Community Pharmacies Face Threat from PMB: Pennsylvania Lawmakers React

Community Pharmacies Face Threat from PMB Pennsylvania Lawmakers React

For many years, northern and rural Pennsylvania has been served by Buchanan Brother’s Pharmacy. However, Rite Aid is purchasing three of their five locations this week.

Why is it closed? PBMs.

Abbreviation for pharmacy benefit manager: these businesses assist in negotiating prescription drug costs in the healthcare industry. They serve as an intermediary for insurance companies between pharmacies and drug makers.

PBMs particularly negotiate contracts with pharmacies to determine how much they will be compensated by an insurance company for particular drugs. The amount that was agreed may be less than what the drug’s pharmacy paid.

This is an illustration from a pharmacist at Buchanan Brothers Pharmacy of how this can function.

At $300, a drugstore purchases a prescription medication. A patient with insurance may be required to pay a $50 copay for that medication. Additionally, the insurance provider adds $200 to the copay—their agreed-upon amount—through the PBM.

The drugstore still lacks $50.

Insurance companies routinely underpay for prescription drugs through PBM discussions over the course of decades. The effects of this have been negative for neighborhood pharmacies like Buchanan Brothers.

Bigger chains, such as Rite-Aid and Walgreen, can rely on sales of non-drug items, such as food, housewares, and photo booths. Community pharmacies cannot generate a profit or remain in business if they are paying more for medicine than they are making. Community pharmacies primarily rely on pharmaceutical sales to support their operations.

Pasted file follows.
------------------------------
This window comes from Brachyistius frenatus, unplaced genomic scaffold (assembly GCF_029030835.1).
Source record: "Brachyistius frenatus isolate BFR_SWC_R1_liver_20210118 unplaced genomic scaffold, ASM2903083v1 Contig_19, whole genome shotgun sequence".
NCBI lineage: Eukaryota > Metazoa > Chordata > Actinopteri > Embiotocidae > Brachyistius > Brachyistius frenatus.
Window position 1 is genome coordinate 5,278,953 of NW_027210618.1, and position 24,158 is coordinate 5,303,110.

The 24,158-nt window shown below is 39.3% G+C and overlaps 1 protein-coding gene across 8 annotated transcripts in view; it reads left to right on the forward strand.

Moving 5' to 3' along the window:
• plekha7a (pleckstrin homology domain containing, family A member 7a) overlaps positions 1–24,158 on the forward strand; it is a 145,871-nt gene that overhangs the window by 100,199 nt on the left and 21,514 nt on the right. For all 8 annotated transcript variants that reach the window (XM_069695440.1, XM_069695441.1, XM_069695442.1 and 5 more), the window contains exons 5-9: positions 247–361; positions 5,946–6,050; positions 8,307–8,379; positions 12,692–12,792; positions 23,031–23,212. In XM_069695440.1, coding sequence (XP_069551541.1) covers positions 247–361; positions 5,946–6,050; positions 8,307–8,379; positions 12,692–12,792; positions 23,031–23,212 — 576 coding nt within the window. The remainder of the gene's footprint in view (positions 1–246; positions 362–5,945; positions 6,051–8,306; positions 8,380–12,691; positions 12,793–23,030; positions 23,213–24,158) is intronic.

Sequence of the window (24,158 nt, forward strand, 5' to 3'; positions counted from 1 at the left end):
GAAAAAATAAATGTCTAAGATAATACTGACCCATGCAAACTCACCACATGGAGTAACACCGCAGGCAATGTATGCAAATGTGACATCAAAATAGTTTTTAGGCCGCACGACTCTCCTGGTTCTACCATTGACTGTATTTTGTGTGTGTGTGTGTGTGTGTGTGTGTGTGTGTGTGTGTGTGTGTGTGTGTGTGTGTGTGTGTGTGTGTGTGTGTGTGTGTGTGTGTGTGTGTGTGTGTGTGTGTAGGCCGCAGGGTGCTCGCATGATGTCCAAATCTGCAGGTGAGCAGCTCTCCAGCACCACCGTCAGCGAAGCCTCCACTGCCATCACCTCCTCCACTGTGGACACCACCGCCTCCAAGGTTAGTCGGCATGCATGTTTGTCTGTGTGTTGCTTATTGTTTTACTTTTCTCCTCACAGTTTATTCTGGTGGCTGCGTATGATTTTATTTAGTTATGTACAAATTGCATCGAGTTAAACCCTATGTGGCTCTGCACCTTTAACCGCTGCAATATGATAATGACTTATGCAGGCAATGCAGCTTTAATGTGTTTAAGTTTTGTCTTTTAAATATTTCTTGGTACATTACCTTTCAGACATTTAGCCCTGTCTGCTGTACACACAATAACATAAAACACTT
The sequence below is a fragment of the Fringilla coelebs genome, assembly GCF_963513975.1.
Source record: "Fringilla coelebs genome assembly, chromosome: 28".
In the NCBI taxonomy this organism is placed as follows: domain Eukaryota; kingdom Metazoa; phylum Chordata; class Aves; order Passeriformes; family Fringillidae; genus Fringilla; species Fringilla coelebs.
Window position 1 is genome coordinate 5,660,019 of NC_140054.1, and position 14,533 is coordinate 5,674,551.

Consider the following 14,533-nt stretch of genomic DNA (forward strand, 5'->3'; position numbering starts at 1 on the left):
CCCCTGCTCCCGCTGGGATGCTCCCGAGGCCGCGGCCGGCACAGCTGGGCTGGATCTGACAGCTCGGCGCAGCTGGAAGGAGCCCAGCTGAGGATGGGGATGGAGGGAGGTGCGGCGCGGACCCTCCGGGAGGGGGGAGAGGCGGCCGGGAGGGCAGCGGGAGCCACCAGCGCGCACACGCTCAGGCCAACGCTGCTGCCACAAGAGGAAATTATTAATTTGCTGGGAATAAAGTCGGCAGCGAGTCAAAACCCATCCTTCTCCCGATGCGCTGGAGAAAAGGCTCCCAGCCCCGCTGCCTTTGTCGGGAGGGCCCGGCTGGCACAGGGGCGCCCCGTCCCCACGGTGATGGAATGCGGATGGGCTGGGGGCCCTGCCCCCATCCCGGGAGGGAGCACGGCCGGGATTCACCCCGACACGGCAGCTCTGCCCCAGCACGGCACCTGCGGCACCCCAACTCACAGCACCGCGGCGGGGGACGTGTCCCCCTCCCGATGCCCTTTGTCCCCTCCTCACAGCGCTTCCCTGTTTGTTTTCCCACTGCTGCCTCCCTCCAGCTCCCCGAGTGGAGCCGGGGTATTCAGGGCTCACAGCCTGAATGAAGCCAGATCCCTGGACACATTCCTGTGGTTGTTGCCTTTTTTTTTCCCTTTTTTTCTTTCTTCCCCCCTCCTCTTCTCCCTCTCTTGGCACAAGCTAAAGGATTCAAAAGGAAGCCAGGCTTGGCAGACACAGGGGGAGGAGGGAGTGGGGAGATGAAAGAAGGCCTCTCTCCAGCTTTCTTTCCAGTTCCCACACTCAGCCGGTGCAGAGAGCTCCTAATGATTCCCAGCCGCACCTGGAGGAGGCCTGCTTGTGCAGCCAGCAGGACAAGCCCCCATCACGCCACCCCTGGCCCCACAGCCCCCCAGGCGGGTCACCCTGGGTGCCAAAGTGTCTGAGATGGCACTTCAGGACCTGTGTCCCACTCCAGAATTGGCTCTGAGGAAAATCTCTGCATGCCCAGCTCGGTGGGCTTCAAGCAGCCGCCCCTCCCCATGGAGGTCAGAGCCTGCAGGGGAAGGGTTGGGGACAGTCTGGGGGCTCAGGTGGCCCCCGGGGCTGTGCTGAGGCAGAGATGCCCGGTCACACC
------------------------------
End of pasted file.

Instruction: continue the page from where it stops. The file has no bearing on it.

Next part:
During the course of just three full months in 2024, Pennsylvania saw the closure of almost 70 neighborhood pharmacies.

The legislators in the Commonwealth wish to buck the trend.

The PBM bargaining industry is subject to checks and balances because to House Bill 1993 and Senate Bill 1000. The insurance department of Pennsylvania could look into allegations that pharmacies aren’t getting paid enough. It would require transparency in the process, grant pharmaceutical corporations additional bargaining power, and include language enforcing the adjustments.

Dozens of pharmacy students wandered the corridors today as part of the Pennsylvania Pharmacy Association’s mass visit to the state capital to discuss the proposals with legislators.

The group stressed the value of neighborhood pharmacies, particularly in rural areas.

Rick Seipp, vice president of Value Drug Company and legislative chair of the Pennsylvania Pharmacy Association, stated, “In so many areas, there are so few pharmacies for such a wide geographic area, especially in the northern part of the state where there could be one pharmacy in the entire county.”

“Therefore, we want to make sure that those pharmacies stay there because that might be the only healthcare provider that someone can even regularly interact with,” Seipp stated.

Staff at community pharmacies tend to be more stable, which fosters ties between clients and employees.

Lake Erie College of Osteopathic Medicine student Natalie Klek described how the community pharmacy where she worked served more than 80 customers every day.

“It’s very sweet that some of our patients like to call us every day,” Klek remarked.

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